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Barra augachile
Photograph: Courtesy Barra

What to eat in Boston: Green aguachile from Barra

Refreshing and bright, this authentic Mexican dish is sublime for summertime

Olivia Vanni
Written by
Olivia Vanni

Somerville’s Union Square is a beautiful, bustling mess of bikers, pedestrians and the cars that are trying so hard to avoid them both. It’s no secret that amidst all of this colorful chaos and commotion, you’ll find some of the best restaurants offering exactly what you want to eat in the Boston area—and that includes Barra.

Barra is aptly named, mostly because this restaurant is so small that it can only fit a bar inside (besides its kitchen). Since the pandemic, this exceptional Mexican eatery has carved out charmingly quirky nooks and crannies, like a back patio only accessible by narrow alleyway, just to accommodate the packs of patrons who eagerly enter to eat its authentic fare. 

Like just most Mexican places in town, Barra offers some of the typical items we’ve all come to expect whenever we eat this cuisine, such as the ubiquitous chips and guac, and obviously, tacos. But, for us, the real standout here is a plate that you’ll likely not find at your corner joint—and that would be its aguachile.

Aguachile is a customary dish consisting of uncooked fish or shrimp, marinated in lime juice and punched up with peppers. Similar in technique to the ceviches of Central and South America, as well as some forms of carpaccio that you’d see in Italy, aguachile relies on acidity—not heat—to gently cook these raw proteins. The end result: tender, luscious pieces of seafood drenched in a bright explosion of flavor.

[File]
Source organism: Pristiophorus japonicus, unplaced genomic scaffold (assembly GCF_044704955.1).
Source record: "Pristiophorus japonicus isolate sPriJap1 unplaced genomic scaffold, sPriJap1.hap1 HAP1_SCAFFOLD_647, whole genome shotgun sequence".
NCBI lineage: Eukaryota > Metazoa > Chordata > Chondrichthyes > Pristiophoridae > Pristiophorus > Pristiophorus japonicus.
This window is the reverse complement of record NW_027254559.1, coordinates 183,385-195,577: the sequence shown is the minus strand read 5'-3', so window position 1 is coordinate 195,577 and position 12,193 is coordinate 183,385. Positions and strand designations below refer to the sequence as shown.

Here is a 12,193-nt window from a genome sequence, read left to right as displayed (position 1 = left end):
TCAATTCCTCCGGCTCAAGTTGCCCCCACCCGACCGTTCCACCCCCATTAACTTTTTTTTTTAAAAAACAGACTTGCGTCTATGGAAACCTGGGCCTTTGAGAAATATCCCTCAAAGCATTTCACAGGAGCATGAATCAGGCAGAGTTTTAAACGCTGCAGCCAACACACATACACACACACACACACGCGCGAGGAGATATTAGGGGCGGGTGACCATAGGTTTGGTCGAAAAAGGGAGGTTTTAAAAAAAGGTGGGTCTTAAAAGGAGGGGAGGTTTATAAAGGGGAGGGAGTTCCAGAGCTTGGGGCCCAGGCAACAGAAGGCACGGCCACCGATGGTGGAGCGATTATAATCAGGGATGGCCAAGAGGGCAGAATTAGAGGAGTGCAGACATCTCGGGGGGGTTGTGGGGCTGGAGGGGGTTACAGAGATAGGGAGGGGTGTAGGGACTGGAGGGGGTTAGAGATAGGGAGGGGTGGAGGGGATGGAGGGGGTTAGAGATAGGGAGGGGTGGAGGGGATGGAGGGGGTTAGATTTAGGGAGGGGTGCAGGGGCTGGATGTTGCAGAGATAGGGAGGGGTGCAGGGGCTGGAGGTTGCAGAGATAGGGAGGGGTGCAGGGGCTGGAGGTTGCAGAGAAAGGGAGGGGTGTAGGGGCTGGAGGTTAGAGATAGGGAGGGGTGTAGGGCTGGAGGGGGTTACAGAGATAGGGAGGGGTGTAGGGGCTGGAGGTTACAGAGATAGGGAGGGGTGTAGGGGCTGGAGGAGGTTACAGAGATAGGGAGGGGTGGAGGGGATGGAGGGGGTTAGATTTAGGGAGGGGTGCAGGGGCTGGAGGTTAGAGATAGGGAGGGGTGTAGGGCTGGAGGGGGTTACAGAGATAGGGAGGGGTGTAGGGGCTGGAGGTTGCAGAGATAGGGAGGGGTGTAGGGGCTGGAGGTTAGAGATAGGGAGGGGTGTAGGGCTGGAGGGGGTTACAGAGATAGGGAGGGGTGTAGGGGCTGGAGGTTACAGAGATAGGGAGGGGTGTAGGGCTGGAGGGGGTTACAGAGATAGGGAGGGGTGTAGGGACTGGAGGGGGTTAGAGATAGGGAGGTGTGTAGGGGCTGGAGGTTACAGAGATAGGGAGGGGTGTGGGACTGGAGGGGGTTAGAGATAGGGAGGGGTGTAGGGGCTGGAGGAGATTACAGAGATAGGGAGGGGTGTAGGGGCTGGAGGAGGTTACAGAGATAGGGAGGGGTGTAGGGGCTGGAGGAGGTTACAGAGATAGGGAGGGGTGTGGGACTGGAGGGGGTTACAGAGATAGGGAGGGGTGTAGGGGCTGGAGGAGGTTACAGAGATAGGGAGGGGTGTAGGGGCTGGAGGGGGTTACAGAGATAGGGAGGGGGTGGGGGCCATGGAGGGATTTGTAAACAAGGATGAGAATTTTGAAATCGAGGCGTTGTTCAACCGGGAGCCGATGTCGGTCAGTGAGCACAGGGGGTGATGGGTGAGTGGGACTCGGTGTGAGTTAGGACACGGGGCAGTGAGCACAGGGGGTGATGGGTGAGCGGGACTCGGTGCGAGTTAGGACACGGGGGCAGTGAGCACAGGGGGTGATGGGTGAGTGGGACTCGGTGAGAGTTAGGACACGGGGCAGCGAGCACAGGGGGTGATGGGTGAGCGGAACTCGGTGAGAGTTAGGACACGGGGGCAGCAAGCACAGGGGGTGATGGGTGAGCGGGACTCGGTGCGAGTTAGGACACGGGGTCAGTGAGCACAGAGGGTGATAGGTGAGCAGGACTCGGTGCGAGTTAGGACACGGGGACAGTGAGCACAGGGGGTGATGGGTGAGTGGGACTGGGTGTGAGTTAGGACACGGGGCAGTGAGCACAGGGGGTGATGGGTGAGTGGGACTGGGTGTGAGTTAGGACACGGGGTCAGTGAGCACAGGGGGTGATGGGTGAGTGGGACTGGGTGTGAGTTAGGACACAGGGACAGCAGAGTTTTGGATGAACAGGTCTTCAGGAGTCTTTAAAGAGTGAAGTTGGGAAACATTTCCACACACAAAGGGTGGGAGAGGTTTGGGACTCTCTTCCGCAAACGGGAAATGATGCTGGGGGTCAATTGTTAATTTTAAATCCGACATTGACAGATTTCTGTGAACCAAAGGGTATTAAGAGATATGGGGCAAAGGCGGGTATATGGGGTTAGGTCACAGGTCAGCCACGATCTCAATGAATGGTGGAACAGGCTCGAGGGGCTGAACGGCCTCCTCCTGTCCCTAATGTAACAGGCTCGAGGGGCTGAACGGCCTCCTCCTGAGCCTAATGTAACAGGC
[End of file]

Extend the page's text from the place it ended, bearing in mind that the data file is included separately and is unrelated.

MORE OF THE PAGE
Barra’s menu boasts a couple of different aguachiles, but we often opt for the green variety, where raw shrimp is doused in freshly squeezed lime juice (and a whole lot of it). With the addition of thin slices of cucumber and red onion, this dish features a welcomed, crunchy textural contrast to the soft soft pieces of shrimp. It’s flecked with cilantro for a touch of herbaceousness, as well as serrano and chiltepín chilis, which offer a slow and mild heat that beautifully balances out the strong, acidic citrus notes. Homemade tostadas come on the side as an invitation to pile the aguachile on top and take a big, crispy bite.  

This green aguachile screams summertime, when the sweltering heat and oppressive humidity call for consuming cold, refreshing food. To complement those apparent citrus notes, aguachile can be perfectly paired with any number of Barra’s tequila- and mezcal-based cocktails. We personally went for the spicy paloma (more citrus means more spice), but we’d also suggest: the traditional margarita with a chapulines rim (the salty savoriness from the seasoned grasshoppers makes the dish sing); the clamachela, which combines house-made clamato juice and a can of clean and crisp Mexican lager, to play up the seafood component; or a simple flight of straight mezcal to let you compare each bite against three different kinds of this smokey, agave elixir of the gods. 

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